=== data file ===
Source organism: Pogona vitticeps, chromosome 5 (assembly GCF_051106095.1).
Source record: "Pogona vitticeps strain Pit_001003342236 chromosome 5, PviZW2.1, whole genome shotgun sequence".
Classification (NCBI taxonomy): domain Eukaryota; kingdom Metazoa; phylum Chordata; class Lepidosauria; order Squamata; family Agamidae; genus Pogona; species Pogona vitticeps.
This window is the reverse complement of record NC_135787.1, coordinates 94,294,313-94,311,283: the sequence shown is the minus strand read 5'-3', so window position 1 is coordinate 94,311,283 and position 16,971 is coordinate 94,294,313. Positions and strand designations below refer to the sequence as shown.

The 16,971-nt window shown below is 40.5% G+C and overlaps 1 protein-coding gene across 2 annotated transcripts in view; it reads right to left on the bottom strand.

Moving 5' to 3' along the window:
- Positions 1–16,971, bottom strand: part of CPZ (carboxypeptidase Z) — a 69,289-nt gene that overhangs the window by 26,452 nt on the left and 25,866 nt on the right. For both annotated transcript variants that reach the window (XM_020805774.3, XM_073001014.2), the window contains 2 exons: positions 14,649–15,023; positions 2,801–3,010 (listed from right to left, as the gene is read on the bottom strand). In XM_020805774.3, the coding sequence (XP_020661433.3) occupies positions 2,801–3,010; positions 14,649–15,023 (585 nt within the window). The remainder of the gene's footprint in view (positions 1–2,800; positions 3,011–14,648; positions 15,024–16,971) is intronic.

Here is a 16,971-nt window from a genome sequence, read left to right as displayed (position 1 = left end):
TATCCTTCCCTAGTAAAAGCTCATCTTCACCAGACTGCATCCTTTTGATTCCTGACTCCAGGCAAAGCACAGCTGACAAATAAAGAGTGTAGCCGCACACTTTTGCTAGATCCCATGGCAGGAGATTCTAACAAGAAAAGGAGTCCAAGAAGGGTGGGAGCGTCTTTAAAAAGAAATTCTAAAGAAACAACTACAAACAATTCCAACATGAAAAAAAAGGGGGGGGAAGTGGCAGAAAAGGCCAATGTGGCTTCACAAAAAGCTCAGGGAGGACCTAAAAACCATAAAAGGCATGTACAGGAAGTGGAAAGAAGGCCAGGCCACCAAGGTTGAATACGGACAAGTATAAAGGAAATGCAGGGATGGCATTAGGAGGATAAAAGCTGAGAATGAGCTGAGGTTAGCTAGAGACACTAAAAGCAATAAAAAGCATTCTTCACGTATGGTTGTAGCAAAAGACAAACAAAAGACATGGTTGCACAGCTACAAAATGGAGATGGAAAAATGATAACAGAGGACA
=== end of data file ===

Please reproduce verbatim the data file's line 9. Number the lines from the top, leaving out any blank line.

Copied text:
TATCCTTCCCTAGTAAAAGCTCATCTTCACCAGACTGCATCCTTTTGATTCCTGACTCCAGGCAAAGCACAGCTGACAAATAAAGAGTGTAGCCGCACACTTTTGCTAGATCCCATGGCAGGAGATTCTAACAAGAAAAGGAGTCCAAGAAGGGTGGGAGCGTCTTTAAAAAGAAATTCTAAAGAAACAACTACAAACAATTCCAACATGAAAAAAAAGGGGGGGGAAGTGGCAGAAAAGGCCAATGTGGCTTCACAAAAAGCTCAGGGAGGACCTAAAAACCATAAAAGGCATGTACAGGAAGTGGAAAGAAGGCCAGGCCACCAAGGTTGAATACGGACAAGTATAAAGGAAATGCAGGGATGGCATTAGGAGGATAAAAGCTGAGAATGAGCTGAGGTTAGCTAGAGACACTAAAAGCAATAAAAAGCATTCTTCACGTATGGTTGTAGCAAAAGACAAACAAAAGACATGGTTGCACAGCTACAAAATGGAGATGGAAAAATGATAACAGAGGACA